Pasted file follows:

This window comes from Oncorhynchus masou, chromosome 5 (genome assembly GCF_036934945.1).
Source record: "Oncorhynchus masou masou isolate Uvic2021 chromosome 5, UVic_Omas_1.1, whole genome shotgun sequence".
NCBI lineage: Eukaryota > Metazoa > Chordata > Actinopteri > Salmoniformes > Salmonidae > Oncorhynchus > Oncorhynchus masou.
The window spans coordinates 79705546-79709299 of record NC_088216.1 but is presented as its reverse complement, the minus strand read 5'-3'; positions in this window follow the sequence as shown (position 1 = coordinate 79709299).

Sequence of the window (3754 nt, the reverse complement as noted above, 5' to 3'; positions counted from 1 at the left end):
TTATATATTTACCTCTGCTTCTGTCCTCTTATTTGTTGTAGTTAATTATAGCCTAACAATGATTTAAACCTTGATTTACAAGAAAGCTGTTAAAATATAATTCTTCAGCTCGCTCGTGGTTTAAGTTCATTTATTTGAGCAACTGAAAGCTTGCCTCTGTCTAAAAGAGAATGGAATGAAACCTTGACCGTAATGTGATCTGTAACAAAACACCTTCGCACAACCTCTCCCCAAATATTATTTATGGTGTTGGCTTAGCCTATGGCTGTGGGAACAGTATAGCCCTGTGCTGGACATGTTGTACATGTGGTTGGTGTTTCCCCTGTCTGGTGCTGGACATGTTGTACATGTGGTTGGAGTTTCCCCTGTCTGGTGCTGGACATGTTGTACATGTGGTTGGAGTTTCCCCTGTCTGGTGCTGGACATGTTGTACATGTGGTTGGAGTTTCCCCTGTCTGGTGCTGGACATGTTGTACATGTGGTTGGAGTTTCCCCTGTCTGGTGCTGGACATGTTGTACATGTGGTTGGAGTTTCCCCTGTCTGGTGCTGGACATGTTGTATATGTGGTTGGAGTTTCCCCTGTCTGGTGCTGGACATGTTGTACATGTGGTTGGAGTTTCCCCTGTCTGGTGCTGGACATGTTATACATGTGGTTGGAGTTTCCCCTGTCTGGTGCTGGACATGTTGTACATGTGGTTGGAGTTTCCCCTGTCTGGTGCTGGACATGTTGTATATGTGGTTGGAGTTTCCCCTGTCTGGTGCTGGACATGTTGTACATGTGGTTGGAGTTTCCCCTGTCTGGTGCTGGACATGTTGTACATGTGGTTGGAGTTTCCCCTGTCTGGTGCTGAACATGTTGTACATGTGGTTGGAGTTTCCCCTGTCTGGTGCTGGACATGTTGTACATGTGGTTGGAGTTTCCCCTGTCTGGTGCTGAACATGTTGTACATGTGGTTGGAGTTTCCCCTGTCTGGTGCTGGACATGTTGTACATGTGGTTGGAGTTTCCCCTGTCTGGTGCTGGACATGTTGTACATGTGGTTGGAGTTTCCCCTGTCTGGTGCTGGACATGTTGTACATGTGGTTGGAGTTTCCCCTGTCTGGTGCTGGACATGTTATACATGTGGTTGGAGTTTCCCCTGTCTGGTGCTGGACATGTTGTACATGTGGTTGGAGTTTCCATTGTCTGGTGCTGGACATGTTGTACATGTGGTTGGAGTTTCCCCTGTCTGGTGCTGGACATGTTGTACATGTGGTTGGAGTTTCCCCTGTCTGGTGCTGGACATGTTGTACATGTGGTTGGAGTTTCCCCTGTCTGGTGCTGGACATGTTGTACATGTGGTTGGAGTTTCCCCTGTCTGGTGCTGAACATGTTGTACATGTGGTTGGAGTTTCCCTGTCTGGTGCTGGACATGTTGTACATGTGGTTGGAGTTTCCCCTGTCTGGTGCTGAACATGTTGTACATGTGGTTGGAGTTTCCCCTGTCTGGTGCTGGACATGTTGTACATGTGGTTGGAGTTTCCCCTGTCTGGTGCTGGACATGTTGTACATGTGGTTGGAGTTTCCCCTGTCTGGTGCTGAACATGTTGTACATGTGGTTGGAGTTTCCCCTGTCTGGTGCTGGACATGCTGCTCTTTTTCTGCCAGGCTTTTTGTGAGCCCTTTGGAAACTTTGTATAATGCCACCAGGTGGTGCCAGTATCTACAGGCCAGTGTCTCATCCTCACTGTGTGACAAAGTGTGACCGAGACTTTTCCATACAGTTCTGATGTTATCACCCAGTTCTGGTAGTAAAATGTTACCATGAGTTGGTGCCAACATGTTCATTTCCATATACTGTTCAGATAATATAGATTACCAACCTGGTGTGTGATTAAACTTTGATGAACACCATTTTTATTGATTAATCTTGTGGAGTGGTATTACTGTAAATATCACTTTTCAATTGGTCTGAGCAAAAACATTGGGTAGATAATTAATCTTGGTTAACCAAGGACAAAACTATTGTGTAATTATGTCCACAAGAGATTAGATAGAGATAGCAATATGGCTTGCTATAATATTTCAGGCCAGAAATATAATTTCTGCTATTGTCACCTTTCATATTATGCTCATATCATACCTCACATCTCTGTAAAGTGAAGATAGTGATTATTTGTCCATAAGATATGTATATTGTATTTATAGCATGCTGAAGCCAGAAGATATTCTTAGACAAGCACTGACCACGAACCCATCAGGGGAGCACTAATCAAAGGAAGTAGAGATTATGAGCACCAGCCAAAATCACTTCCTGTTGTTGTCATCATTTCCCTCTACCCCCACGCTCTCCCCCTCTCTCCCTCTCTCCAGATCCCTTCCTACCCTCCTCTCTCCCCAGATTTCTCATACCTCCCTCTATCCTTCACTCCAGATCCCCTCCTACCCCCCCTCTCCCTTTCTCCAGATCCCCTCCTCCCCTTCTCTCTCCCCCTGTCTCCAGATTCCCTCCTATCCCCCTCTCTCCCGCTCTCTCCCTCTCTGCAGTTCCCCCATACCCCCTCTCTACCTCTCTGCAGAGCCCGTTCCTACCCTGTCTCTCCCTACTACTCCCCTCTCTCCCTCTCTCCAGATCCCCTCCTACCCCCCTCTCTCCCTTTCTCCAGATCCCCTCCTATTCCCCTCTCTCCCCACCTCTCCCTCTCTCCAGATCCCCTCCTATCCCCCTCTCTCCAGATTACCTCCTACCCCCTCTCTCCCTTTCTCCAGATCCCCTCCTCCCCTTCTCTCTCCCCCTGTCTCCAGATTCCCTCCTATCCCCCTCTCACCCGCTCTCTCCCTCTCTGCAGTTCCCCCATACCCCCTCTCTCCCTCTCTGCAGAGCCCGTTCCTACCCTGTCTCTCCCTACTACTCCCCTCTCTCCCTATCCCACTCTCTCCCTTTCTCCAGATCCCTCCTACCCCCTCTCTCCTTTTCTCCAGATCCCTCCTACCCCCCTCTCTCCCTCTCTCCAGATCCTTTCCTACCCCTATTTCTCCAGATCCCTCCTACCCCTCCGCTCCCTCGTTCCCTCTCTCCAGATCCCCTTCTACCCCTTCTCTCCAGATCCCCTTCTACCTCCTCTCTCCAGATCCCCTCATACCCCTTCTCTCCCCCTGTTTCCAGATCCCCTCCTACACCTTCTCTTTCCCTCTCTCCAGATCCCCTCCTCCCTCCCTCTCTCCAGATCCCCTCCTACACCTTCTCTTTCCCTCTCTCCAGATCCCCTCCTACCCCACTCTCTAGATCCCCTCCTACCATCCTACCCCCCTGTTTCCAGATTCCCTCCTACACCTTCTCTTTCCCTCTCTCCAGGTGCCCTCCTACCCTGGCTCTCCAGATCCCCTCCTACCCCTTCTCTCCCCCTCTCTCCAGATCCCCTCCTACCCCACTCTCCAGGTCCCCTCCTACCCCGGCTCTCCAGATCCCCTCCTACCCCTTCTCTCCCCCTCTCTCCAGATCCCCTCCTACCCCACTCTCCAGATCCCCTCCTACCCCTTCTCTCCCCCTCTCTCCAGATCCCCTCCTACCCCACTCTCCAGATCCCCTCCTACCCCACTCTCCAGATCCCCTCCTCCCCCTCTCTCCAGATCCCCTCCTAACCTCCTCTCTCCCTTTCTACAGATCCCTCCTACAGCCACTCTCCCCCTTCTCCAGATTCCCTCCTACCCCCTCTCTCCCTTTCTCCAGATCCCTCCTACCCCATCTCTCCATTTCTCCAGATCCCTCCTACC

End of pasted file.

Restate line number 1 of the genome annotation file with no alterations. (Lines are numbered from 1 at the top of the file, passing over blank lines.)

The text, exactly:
This window comes from Oncorhynchus masou, chromosome 5 (genome assembly GCF_036934945.1).